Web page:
Yellow Warbler

Setophaga petechia

Early Spring Date: April 18
Late Spring Date: June 1
Best Dates to See in Spring: April 28 - May 8

Spring: Yellow Warblers are common in the Washington metro area, but not at Monticello Park. They nest in deciduous habitats near water, including in Alexandria along Four Mile Run and along the Haul Road at Dyke Marsh. On average, about ten are encountered each spring at Monticello. They are most likely to be in the park around the first week in May.

Fall: Very few Yellow Warblers pass through Monticello in the fall. During most years, either one or none are recorded.

Where to See Them in the Park

Yellow Warblers sometimes forage in the brush on the knoll. On occasion, they will go into the stream to bathe or drink, but you are more likely to see them hopping around in the brush near the stream.

Physical Description

Yellow Warbler Male
Male - Photo by William Higgins

The male is bright yellow, with black eyes and a black bill. The eye and bill stand out on the yellow head. The underparts are yellow with heavy red streaks.

Yellow Warbler Female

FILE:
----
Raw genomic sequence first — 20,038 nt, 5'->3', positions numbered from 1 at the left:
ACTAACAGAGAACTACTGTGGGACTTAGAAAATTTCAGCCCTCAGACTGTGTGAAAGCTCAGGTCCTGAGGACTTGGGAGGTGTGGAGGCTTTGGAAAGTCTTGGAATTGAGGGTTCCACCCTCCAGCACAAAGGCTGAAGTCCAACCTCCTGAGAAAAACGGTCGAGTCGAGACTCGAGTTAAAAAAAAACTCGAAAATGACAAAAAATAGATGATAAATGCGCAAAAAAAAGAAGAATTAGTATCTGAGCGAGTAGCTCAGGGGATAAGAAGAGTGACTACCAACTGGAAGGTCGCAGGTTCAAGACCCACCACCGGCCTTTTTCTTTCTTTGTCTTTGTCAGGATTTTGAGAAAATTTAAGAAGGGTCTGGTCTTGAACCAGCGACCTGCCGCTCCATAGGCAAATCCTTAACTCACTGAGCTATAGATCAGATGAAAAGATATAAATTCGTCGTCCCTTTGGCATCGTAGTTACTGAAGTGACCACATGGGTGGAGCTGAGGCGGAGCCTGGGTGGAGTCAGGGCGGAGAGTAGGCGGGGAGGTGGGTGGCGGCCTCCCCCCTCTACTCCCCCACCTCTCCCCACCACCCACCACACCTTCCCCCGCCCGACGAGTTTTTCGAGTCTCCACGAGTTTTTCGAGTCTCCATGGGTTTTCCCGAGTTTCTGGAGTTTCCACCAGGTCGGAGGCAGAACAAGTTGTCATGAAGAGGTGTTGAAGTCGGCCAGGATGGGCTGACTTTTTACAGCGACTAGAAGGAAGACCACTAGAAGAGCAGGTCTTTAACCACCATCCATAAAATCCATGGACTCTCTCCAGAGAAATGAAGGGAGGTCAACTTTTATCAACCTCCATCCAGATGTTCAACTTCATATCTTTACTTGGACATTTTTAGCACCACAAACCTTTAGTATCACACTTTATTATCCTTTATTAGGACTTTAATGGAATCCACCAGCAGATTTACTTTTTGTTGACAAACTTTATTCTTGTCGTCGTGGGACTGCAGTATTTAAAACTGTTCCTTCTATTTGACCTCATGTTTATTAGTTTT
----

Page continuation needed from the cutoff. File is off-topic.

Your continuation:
Female - Photo by William Higgins

Yellow Warbler Female
Female - Photo by William Higgins

Females are not as brightly colored as males, and they lack the prominent red streaks. Both males and females have yellow undertail coverts.

Fall Yellow Warbler Male
Fall Adult Male - Photo by William Higgins

Fall: Fall adult males resemble spring adult males, but they tend to have less streaking. Fall adult females are similar to spring adult females.

First Fall Yellow Warbler
Fall First-year Male or Female - Photo by William Higgins

Some first-year birds of both sexes are a drab olive green or brown, and they can be confused with either Nashville or Orange-crowned Warblers.


The Yellow Warbler's song is a perky sweet-sweet-sweet-a-little-more-sweet.

Hear the vocalizations of the Yellow Warbler.


Mangrove Yellow Warbler
Male "Mangrove" Yellow Warbler - Photo by William Higgins

The Yellow Warbler is the most widespread of all the New World warbler species. It has at least 35 subspecies, varying in size and appearance. Some of the subspecies might be split to become separate species. Members of the subspecies who visits Monticello spend the winter in Central and South America. A subspecies called the "Mangrove" Yellow Warbler has varying amounts of chestnut on the head, depending on the age and sex.

Origin of Names

Common Names: Yellow from the plumage. The New World Warblers were named for their similar appearance to European warblers, to whom they are not related. Most of the New World warblers do not warble (sing continuously with notes that change frequently).
Genus Name: Setophaga means moth eating.
Species Name: Petechia in the medical field refers to red spots on human skin created by broken capillaries below the surface. The red streaks on the breast of the male Yellow Warbler resemble this skin condition.

Yellow Warbler video footage

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